Super Bowl 2012: Why the Giants Will Beat the Patriots in a Rematch for the Ages

Ben AshunContributor IJanuary 23, 2012

Giants DE Jason Pierre-Paul after a sack.
Giants DE Jason Pierre-Paul after a sack.Doug Pensinger/Getty Images

Despite the obvious storyline of a Super Bowl rematch between two of the best quarterbacks in the game, Super Bowl 46 has a significant impact on the world of football. Will Eli Manning surpass the amount of championships won by his brother Peyton in Peyton’s home stadium? If Eli does win, does he cement himself as one of the great quarterbacks of our era? Of all time? Will Tom Brady join boyhood idol Joe Montana and Steelers' great Terry Bradshaw as the only quarterbacks to win four Super Bowls? Can Brady bounce back from a poor performance against Baltimore? Will the Giants front seven cause problems for him? These are only a few of the questions people are asking as we count down the days to the Super Bowl.

My take? The Giants will win it all against the Pats. It will be close, circa 2007, but we will have the same result. Here’s why.

Although Tom Brady is arguably the best quarterback to have on your side of the field late game, Eli has slowly crept into his tier. The Patriots didn't find themselves playing from behind much this year, but Brady was still able to churn out two game-winning drives against Miami and Dallas. Eli? Six game-winning drives or fourth-quarter comebacks, including one over Dallas late in the season when the Giants were fighting for a playoff spot. This isn't to discredit what I believe Brady does best, but rather to show that if the ball is in either quarterback’s hands at the end of the game you can bet that they’re going to make some plays.

As we all know, the weakest point of the New England Patriots is their defense. A defense that has stepped up in the playoffs, but is still the weakest link on an otherwise strong team.  This defense made life miserable for Tim Tebow and the Broncos a few weeks ago, but were handled nicely by Joe Flacco, who threw for 306 yards and two touchdowns, and played exceptionally well late in the game. The Patriots defense was able to get one interception, but unfortunately the offense couldn't capitalize and turned the ball over on the next play. This is where Eli Manning will shine, as he has worked the Patriots defense nicely before, in Week 9, in route to a 24-20 win for the Giants. The Giants forced 4 turnovers and were only able to score 10 points as a result of those turnovers, but that game showed his clutch-ability in the fourth, as well as the ability of the Giants' defense to step up and create opportunities for the offense.

James Ihedigbo (no.44) and Rob Ninkovich (no.50) two Patriots who have been impressive this year.
James Ihedigbo (no.44) and Rob Ninkovich (no.50) two Patriots who have been impressive this year.Jim Rogash/Getty Images

A scene we may soon see again, Eli Manning hoists the Lombardi trophy.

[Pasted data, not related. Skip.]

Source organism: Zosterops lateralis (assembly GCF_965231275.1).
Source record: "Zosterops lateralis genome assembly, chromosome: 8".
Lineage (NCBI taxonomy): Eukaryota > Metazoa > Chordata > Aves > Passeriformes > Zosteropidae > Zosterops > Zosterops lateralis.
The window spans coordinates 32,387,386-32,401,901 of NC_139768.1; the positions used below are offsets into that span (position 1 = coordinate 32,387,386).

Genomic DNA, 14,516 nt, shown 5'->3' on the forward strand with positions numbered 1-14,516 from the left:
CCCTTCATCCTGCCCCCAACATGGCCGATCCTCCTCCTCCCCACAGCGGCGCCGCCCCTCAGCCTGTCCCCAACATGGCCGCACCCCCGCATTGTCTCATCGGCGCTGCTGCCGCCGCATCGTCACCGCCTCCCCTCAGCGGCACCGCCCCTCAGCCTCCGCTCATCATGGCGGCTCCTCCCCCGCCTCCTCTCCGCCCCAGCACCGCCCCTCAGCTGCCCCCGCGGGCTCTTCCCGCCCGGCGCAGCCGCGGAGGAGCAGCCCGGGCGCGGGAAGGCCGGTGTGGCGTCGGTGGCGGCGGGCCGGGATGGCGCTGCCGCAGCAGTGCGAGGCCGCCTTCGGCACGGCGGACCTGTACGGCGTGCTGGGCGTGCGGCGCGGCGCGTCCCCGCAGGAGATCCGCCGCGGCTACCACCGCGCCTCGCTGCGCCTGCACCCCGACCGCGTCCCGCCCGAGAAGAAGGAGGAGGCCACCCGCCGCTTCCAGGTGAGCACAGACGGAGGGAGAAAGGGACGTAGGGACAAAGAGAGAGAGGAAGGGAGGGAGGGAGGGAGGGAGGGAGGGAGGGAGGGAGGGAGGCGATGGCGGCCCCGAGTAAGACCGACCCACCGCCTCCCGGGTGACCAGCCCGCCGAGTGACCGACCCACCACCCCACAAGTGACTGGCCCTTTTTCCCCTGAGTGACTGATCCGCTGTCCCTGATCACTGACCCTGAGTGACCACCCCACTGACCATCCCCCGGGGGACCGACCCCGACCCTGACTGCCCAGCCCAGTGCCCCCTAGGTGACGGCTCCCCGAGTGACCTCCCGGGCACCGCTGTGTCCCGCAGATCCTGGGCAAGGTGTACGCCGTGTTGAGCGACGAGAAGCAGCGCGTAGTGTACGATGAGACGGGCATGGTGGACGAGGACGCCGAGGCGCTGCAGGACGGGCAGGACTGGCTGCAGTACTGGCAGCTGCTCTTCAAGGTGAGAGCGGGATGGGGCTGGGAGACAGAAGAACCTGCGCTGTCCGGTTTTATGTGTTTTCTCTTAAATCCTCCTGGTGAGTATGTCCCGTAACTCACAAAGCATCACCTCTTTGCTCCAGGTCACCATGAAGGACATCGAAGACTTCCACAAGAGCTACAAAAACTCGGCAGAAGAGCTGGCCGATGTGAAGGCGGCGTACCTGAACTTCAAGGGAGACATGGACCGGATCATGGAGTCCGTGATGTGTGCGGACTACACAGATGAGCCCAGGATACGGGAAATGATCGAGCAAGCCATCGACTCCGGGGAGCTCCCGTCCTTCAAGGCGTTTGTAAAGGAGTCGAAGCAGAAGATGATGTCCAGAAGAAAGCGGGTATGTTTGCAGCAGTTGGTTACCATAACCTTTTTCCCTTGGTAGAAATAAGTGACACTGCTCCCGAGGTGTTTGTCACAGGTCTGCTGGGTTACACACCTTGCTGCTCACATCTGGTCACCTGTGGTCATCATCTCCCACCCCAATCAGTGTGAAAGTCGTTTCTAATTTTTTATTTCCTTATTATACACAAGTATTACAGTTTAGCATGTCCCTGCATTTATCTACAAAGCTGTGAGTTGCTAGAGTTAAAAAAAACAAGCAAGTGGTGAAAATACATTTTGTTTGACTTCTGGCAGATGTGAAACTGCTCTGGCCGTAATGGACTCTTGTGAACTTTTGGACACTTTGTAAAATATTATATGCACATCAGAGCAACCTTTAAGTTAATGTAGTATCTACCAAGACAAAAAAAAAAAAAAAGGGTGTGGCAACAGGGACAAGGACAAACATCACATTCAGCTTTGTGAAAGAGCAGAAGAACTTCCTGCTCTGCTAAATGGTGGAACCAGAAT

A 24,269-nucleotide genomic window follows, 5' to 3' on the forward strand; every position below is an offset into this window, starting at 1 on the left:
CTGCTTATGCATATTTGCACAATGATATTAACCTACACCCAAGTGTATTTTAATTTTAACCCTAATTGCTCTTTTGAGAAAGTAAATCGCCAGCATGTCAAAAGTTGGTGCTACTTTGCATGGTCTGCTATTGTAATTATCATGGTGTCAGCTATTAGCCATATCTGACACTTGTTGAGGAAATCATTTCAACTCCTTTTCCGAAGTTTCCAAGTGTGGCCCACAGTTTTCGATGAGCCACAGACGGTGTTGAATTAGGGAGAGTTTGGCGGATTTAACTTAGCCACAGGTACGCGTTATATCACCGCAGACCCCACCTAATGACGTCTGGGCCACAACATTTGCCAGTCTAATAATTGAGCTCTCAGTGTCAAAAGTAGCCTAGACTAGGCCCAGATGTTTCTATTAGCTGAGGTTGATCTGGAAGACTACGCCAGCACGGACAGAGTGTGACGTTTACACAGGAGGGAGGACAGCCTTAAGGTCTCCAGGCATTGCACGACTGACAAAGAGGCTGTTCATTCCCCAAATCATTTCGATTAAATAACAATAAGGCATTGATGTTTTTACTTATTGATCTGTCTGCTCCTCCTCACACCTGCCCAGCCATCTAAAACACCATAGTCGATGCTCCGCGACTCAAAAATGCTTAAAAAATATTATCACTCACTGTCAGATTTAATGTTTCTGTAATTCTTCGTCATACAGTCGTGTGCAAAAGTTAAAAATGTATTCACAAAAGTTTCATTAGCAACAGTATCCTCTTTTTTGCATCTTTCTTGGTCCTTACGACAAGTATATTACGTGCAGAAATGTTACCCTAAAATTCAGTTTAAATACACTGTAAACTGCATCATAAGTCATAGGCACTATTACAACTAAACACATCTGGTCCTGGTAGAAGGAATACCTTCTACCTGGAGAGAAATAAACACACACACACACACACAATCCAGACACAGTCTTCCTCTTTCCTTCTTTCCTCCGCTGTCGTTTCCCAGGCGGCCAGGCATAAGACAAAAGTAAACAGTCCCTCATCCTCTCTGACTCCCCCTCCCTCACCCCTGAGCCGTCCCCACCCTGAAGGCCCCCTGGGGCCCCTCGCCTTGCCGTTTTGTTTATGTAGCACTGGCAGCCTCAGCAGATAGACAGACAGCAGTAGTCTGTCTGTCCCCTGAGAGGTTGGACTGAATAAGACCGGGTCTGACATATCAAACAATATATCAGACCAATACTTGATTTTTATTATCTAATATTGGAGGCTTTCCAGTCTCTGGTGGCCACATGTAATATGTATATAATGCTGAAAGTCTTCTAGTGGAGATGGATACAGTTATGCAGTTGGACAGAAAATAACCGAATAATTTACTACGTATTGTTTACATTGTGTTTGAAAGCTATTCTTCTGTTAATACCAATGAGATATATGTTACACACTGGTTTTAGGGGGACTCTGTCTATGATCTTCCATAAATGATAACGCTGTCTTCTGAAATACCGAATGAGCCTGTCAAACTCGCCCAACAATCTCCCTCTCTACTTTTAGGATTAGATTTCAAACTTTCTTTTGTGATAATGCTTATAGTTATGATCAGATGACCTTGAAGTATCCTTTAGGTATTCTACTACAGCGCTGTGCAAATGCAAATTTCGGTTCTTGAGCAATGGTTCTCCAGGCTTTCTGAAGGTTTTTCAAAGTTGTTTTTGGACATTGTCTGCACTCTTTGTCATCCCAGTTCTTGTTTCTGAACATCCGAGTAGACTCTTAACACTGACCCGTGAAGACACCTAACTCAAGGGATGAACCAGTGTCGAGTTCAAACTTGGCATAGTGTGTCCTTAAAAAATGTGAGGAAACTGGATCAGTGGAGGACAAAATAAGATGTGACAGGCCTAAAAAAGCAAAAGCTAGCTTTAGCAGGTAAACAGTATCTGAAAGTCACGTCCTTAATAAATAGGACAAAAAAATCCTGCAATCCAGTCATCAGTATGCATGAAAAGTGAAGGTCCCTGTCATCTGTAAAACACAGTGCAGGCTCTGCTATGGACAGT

A scene we may soon see again, Eli Manning hoists the Lombardi trophy.Al Bello/Getty Images

The Giants' defense is absolutely loaded with talent; from a front seven that includes Most Improved Player-lock Jason Pierre-Paul, Pro-Bowlers Osi Umenyiora and Justin Tuck, and sure tacklers Michael Boley and Mathias Kiwanuka, to a secondary with veterans like Kenny Phillips and Corey Webster, the defense for the "Boys in Blue" can make plays (as evidenced by their 48 sacks during the regular season and their 31 takeaways). But the Patriots' defense is no slouch in this department either, with 34 regular season takeaways and 40 sacks. Both defenses have play makers, so who has the edge? Give the edge to the Giants, who have stopped their opponents on every fourth down in the playoffs, only allowed their opponents to convert 28 percent of their third downs, and have recovered five fumbles this postseason. The Giants' defense also has the slight edge on sacks (9 to 8), points scored (39 to 30), and yards allowed per game (321 to 325). But the number that really stands out for me? Third down conversions. The Giants convert 44 percent of their third downs, compared to the Patriots’ 47 percent. The Patriots' defense, however, allows their opponents to convert on 46 percent of their third down attempts, compared to the aforementioned Giants percentage of 28. Late game, that spells trouble for the Patriots defense. If there is something for Eli Manning to exploit, he will exploit it.

Ultimately, though, the game will come down to turnovers. The Giants used their four turnovers in the last game to stifle the Pats, and their +5 turnover margin so far in the playoffs in nothing to scoff at. The Patriots, however, have a -3 turnover margin this season, with their saving grace being the fact that they were a +17 during the regular season. When the Giants lose, it’s almost always all on Eli, as he’s thrown 12 picks and posted an 82.3 QB rating in his seven losses this year. When the Patriot’s lose, Brady isn't too hot either, throwing six picks across three games and sporting an average 86.3 QB rating. You can be sure that this game will be won and lost in both the third-down conversions column, and the turnover column.

Given the Patriots’ inconsistency on defense, I give this one to the Giants, in a 27-21 victory at Lucas Oil Stadium.